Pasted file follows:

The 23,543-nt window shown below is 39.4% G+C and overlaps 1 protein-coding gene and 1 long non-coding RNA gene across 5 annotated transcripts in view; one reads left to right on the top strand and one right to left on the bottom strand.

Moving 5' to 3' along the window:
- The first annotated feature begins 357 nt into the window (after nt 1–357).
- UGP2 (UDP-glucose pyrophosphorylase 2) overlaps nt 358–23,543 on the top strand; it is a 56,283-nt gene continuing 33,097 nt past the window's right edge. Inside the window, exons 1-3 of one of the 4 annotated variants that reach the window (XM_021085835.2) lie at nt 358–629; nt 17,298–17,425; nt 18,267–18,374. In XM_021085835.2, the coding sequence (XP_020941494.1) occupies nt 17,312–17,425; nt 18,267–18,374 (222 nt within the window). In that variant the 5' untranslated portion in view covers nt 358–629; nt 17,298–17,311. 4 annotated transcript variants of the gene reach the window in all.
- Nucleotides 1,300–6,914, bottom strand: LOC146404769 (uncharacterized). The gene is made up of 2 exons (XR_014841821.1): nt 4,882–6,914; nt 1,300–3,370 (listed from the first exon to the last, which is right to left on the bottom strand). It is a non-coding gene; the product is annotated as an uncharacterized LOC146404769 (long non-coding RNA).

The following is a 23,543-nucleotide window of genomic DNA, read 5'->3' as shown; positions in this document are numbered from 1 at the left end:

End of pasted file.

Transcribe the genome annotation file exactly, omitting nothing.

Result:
The 23,543-nt window shown below is 39.4% G+C and overlaps 1 protein-coding gene and 1 long non-coding RNA gene across 5 annotated transcripts in view; one reads left to right on the top strand and one right to left on the bottom strand.

Moving 5' to 3' along the window:
- The first annotated feature begins 357 nt into the window (after nt 1–357).
- UGP2 (UDP-glucose pyrophosphorylase 2) overlaps nt 358–23,543 on the top strand; it is a 56,283-nt gene continuing 33,097 nt past the window's right edge. Inside the window, exons 1-3 of one of the 4 annotated variants that reach the window (XM_021085835.2) lie at nt 358–629; nt 17,298–17,425; nt 18,267–18,374. In XM_021085835.2, the coding sequence (XP_020941494.1) occupies nt 17,312–17,425; nt 18,267–18,374 (222 nt within the window). In that variant the 5' untranslated portion in view covers nt 358–629; nt 17,298–17,311. 4 annotated transcript variants of the gene reach the window in all.
- Nucleotides 1,300–6,914, bottom strand: LOC146404769 (uncharacterized). The gene is made up of 2 exons (XR_014841821.1): nt 4,882–6,914; nt 1,300–3,370 (listed from the first exon to the last, which is right to left on the bottom strand). It is a non-coding gene; the product is annotated as an uncharacterized LOC146404769 (long non-coding RNA).

The following is a 23,543-nucleotide window of genomic DNA, read 5'->3' as shown; positions in this document are numbered from 1 at the left end: